A large part of Liszt’s very large output consisted of
transcriptions of or works based on the music of others. The
present disc contains only four pieces, each around a quarter
of an hour long and each based on music from one of Bellini’s
operas rather than a transcription of that music. Bellini was
only ten years older than Liszt and his operas, especially the
three represented here, were very popular in Paris in the 1830s.
The first three works on this disc each makes use of several
extracts from the opera in question, all commented on and embellished
in a fantastical way with every kind of keyboard device imaginable
by a composer with a seemingly unlimited stock of such devices.
To be able to play any of them at all requires formidable virtuosity;
to play them well requires, in addition, musicianship of the
William Wolfram is an American pianist whose playing I have
not encountered before. He certainly has the measure of the
music’s technical difficulties but I am not always convinced
that he has gone far enough beyond that to be able to project
Liszt’s tremendous rhetoric. Interestingly one of the
works fares markedly better than the others - the Réminiscences
de “Norma” - where he shows a vein of poetry and
theatre otherwise in short supply, and also where he is able
to control his apparent dislike of silence between phrases.
In addition he displays much greater variety of tone colour
and gives himself time to phrase the melodies with more singing
legato. I do not know why this should be - perhaps it
is simply because he has been playing it for a longer period
- but it is certainly the highlight of the disc for me, and
I have played it repeatedly whilst not feeling any great urge
to do so with the other performances.
The final work is that great display piece, the Hexaméron,
based on the baritone/bass duet “Suoni le tromba”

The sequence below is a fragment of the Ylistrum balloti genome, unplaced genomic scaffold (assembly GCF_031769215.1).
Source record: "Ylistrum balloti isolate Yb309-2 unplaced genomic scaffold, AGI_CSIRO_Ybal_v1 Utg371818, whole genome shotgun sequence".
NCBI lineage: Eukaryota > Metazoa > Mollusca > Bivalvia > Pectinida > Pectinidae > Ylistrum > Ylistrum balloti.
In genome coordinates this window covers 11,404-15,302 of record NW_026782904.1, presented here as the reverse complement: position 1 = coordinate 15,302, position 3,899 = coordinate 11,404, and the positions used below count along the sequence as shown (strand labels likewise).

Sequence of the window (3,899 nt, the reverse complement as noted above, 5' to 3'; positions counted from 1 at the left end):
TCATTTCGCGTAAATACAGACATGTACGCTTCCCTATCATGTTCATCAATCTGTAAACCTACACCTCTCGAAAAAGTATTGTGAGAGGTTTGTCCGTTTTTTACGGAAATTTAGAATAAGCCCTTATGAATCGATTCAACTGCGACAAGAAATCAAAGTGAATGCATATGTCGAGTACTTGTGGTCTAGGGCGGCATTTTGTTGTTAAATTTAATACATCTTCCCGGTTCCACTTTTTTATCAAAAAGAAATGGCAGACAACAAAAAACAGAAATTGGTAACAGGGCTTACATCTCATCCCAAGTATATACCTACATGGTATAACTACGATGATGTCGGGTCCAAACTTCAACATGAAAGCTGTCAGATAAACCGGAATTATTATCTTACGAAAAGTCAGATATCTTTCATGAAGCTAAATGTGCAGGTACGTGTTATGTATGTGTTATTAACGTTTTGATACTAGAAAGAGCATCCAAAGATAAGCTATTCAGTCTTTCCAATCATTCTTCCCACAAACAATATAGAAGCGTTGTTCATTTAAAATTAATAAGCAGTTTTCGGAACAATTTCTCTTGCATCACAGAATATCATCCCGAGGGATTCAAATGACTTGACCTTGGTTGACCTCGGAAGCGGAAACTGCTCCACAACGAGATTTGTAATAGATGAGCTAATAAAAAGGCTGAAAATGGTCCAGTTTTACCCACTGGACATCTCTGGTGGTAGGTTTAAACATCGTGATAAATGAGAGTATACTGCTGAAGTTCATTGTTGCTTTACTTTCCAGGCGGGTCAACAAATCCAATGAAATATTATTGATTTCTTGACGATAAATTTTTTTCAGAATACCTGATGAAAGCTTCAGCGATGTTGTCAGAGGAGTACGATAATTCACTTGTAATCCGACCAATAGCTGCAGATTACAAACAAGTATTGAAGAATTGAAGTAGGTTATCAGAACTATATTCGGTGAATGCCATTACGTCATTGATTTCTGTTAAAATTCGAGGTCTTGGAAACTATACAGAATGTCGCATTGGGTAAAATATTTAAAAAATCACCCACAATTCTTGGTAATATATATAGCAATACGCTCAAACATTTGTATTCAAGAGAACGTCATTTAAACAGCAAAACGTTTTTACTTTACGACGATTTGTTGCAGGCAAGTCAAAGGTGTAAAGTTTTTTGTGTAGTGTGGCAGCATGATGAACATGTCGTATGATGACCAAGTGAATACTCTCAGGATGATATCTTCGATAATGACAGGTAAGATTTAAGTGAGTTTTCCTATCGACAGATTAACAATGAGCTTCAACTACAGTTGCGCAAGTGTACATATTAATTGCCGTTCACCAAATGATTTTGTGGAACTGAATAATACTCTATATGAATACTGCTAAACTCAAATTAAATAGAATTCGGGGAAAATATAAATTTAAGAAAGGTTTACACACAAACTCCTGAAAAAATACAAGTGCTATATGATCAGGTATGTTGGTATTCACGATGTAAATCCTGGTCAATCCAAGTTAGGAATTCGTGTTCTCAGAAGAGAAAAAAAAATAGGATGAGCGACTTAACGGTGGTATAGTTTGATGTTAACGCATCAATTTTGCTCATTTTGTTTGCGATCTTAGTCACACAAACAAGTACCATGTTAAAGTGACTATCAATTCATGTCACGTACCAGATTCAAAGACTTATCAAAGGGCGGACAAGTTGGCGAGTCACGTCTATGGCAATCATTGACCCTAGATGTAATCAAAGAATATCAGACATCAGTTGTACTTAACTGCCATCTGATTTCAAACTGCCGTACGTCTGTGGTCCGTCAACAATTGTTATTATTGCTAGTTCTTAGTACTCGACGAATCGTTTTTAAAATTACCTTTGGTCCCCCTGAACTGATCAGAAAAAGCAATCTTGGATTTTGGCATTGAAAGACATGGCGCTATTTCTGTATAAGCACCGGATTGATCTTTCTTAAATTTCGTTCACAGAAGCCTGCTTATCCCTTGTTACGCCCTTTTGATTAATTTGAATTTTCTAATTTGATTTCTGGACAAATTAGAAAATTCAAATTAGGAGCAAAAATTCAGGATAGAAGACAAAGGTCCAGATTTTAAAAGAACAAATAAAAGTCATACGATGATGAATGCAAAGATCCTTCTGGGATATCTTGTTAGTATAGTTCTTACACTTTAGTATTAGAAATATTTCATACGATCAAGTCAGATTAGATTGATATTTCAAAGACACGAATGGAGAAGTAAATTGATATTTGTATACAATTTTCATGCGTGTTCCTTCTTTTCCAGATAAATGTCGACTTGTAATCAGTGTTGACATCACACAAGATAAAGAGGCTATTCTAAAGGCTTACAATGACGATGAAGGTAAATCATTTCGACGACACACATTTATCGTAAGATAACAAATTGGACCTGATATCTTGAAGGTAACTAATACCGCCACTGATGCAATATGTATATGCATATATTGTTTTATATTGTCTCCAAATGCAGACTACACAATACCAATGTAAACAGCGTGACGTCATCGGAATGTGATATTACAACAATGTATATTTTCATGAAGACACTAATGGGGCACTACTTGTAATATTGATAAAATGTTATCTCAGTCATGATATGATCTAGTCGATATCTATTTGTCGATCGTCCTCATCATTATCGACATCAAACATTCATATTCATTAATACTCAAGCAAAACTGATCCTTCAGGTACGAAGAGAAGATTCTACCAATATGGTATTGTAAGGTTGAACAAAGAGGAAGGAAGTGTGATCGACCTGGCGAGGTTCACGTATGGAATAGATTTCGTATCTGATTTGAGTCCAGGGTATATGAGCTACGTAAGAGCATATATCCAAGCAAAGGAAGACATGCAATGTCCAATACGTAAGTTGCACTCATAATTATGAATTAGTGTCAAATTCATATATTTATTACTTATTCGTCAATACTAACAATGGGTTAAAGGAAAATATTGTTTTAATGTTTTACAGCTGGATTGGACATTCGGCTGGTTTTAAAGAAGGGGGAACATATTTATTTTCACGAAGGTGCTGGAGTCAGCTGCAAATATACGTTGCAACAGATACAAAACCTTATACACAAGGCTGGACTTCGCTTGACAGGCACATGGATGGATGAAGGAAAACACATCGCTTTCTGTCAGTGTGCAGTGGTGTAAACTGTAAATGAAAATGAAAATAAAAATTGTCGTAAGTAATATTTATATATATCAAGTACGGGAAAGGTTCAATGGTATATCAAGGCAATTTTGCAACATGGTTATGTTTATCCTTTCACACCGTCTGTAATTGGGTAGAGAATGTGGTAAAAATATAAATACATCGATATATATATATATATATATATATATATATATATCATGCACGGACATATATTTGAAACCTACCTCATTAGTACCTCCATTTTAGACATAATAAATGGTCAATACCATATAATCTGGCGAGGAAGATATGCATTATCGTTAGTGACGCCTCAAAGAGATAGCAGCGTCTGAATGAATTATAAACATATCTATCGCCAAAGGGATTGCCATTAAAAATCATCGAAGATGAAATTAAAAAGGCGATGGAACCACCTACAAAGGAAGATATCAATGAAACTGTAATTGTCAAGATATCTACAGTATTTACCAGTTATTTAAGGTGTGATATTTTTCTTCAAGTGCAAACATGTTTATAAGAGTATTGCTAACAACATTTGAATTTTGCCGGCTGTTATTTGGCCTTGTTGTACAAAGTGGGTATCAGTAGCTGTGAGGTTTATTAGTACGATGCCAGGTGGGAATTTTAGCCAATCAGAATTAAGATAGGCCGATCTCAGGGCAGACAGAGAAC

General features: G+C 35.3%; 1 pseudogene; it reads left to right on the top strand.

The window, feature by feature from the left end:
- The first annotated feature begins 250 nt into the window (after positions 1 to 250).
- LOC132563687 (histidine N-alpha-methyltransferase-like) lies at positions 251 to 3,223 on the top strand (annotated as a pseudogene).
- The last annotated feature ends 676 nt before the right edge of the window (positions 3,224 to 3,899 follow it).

from “I Puritani”. This originates from a charity
event in Paris in 1837 when the Princess Belgiojoso invited
the six most outstanding pianists in that city each to write
a variation on this melody. In the event it was not completed
in time, but Liszt took the variations by the other composers
- Sigismund Thalberg, Johann Pixis, Henri Herz, Carl Czerny
and Frédéric Chopin - and turned them into a concert
work by adding his own introduction, a piano version of the
theme, a variation, various transitions and a finale. The result
is an exhilarating piece although, unsurprisingly given that
he was able to dictate their context, Liszt is easily able to
trump the results of four of the other composers, making their
work seem charming but trite by comparison. The exception is
Chopin whose very beautiful slow variation after the manner
of a Nocturne almost steals the show.
The difficulties of the work are enormous and it is greatly
to his credit that William Wolfram is able to play it so convincingly
and with such control. This too I enjoyed, although I have to
admit that a rehearing of Raymond Lewenthal’s recording,
nearly fifty years old now, showed that it is possible to make
even more of it.
In sum, one of the performances here is outstanding, one is
good, and two are adequate. Whether that is sufficient to persuade
you to buy the disc depends perhaps on what particularly draws
you to it. The disc is well filled, well arranged and has good
notes, and if you are collecting the whole of the Naxos Liszt
series there is every reason to add this too.